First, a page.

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Restless legs syndrome: a new entity of neuropathic pain? Treatment with prolonged release oxycodone/naloxone combination

Authors Gemignani F, Melpignano A, Milioli G, Riccardi S, Parrino L

Received 13 December 2015

Accepted for publication 14 February 2016

Published 6 April 2016 Volume 2016:6 Pages 23—27

DOI https://doi.org/10.2147/JPRLS.S77560

Checked for plagiarism Yes

Review by Single-blind

Peer reviewers approved by Dr Anamitra Ghosh

Peer reviewer comments 3

Editor who approved publication: Dr Peter Hedera


Franco Gemignani,1 Andrea Melpignano,1,2 Giulia Milioli,1,2 Silvia Riccardi,1,2 Liborio Parrino1,2

1Neurology Unit, Department of Neurosciences, University of Parma, Parma, Italy; 2Sleep Disorders Center, Department of Neurosciences, University of Parma, Parma, Italy

Abstract: Restless legs syndrome (RLS) is a disorder of sensorimotor integration characterized by an urge to move the legs when at rest, especially at night or in the evening, which is relieved by movement. Sensory symptoms may be prominent, often exhibiting features consistent with neuropathic pain. Iron deficiency and genetic factors are implicated in RLS causation in most patients. The pathogenetic model of impaired circadian dopaminergic modulation of sensorimotor integration circuitry at the spinal level is fitting with the co-occurrence of movement disorders, sensory symptoms, and sleep disruption in RLS. Accordingly, levodopa and dopamine agonists are effective for RLS symptoms, which compensate for the impaired descending control by diencephalo-spinal dopa(min)ergic pathway. Dopamine agonists are usually indicated as the first-line therapy, but their use in long-term treatment is often complicated by augmentation and impulse control disorder, thus alpha-2-delta ligands also are now considered the first line of treatment. It has been recognized that endogenous opioid system is also involved in the mechanisms generating RLS, possibly through an impaired modulation of pain pathways. Opioids can be considered as an alternative therapy, particularly in patients with augmentation and/or refractory to other treatments. Recently introduced prolonged-release oxycodone–naloxone was efficacious for short-term treatment of patients with severe RLS inadequately controlled with previous treatment. It will be important to assess whether opioids, as well as other drugs, are especially effective in definite RLS subtypes such as the painful phenotype.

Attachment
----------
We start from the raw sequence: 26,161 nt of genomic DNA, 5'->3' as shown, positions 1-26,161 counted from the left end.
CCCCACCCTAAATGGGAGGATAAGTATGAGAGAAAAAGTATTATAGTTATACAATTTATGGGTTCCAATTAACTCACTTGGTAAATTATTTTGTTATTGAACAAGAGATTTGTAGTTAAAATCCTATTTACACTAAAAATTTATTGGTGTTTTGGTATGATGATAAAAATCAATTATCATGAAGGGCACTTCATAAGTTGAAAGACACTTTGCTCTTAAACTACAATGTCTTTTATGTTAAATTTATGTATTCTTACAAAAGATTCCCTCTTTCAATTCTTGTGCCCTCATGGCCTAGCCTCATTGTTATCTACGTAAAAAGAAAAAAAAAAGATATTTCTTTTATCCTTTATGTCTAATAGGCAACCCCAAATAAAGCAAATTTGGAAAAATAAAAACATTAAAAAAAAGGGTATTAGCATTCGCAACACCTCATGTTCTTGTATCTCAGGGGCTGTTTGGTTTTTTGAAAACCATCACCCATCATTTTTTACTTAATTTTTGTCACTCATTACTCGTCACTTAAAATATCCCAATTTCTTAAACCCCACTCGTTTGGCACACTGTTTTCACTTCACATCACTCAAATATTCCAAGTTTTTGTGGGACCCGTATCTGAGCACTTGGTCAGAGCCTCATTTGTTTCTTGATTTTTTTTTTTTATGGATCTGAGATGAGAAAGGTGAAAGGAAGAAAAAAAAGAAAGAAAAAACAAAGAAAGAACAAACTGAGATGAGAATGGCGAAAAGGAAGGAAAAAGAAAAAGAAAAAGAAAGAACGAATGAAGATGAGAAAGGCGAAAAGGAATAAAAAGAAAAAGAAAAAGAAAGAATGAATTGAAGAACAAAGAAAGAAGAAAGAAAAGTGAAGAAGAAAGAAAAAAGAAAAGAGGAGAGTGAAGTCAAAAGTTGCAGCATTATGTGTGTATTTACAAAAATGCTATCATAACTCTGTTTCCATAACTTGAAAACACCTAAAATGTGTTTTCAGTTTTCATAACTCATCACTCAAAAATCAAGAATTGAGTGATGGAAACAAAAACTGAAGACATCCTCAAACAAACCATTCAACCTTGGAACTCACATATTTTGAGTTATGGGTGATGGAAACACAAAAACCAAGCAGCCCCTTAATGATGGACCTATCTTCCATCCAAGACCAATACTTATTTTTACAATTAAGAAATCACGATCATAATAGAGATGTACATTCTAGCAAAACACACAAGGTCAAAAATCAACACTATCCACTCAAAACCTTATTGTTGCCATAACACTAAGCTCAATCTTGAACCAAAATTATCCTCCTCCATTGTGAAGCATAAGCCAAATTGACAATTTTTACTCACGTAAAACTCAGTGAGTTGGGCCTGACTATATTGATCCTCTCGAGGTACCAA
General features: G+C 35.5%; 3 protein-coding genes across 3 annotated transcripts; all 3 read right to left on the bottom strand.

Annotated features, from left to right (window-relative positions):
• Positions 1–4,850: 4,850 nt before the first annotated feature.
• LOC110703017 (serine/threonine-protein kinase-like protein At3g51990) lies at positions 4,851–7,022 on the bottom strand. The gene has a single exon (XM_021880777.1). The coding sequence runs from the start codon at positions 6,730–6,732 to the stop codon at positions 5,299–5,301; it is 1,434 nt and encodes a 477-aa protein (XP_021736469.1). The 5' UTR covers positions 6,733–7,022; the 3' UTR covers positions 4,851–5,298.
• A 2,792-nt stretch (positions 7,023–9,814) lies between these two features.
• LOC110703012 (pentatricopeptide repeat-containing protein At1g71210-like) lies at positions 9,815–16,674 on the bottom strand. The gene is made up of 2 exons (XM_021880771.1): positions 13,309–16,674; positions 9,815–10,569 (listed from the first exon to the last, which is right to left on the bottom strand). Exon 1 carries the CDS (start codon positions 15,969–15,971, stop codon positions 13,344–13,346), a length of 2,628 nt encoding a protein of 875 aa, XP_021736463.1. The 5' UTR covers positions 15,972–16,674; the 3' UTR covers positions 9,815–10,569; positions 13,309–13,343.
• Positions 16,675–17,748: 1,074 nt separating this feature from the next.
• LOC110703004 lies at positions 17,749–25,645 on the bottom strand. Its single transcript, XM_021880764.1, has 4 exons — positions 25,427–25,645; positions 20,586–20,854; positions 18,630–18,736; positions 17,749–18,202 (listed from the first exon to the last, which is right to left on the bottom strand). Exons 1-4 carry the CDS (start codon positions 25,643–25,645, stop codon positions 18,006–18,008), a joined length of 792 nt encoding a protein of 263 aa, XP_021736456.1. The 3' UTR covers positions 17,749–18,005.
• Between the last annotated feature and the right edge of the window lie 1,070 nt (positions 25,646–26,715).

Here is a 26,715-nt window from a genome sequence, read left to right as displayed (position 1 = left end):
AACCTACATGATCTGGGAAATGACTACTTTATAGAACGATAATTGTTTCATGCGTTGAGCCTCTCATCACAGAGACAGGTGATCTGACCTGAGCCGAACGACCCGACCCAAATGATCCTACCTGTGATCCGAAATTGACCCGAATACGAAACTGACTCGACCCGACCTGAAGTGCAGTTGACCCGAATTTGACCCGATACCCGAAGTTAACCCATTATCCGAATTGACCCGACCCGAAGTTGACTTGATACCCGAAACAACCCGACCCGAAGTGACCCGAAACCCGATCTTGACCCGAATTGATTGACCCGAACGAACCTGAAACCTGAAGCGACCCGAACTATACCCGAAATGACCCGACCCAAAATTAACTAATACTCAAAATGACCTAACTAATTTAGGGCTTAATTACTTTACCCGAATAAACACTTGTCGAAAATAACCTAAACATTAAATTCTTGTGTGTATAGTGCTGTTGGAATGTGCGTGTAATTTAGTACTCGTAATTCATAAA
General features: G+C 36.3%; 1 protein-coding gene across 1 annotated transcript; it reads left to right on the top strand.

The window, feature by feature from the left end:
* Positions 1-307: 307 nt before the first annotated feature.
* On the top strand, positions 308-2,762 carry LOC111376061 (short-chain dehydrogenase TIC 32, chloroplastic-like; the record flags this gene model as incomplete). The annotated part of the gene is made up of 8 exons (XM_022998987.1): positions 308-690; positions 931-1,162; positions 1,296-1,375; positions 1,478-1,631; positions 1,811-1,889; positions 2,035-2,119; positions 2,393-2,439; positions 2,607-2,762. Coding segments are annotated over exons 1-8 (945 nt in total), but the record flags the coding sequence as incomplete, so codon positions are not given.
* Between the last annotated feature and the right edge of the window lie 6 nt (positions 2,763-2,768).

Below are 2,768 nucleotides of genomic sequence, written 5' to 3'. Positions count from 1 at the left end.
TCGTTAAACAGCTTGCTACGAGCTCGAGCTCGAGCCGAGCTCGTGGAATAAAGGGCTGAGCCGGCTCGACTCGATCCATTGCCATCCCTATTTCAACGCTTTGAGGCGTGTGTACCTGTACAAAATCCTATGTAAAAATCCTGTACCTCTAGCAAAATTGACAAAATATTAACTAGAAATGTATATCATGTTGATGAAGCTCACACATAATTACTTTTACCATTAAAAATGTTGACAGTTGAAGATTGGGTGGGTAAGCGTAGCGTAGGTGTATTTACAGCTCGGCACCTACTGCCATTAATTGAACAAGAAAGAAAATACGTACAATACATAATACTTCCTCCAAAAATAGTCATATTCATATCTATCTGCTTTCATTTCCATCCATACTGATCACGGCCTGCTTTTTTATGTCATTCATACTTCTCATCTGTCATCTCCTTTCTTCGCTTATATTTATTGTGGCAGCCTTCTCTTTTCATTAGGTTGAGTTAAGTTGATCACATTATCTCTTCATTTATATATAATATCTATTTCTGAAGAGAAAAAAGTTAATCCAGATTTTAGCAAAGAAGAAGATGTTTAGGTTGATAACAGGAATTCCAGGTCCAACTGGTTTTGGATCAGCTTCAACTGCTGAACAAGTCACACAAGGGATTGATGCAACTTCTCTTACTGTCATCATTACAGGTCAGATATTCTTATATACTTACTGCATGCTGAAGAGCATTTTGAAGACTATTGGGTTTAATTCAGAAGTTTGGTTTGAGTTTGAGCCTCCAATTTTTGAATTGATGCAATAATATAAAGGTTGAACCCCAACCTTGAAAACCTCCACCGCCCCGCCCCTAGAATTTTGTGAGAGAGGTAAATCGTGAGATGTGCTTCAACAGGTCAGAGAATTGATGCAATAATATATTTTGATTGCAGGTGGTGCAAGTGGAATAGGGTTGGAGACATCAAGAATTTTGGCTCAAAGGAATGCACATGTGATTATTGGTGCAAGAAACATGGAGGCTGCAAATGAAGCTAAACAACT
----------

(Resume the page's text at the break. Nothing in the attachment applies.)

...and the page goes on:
Keywords: small fiber neuropathy, allodynia, hyperalgesia

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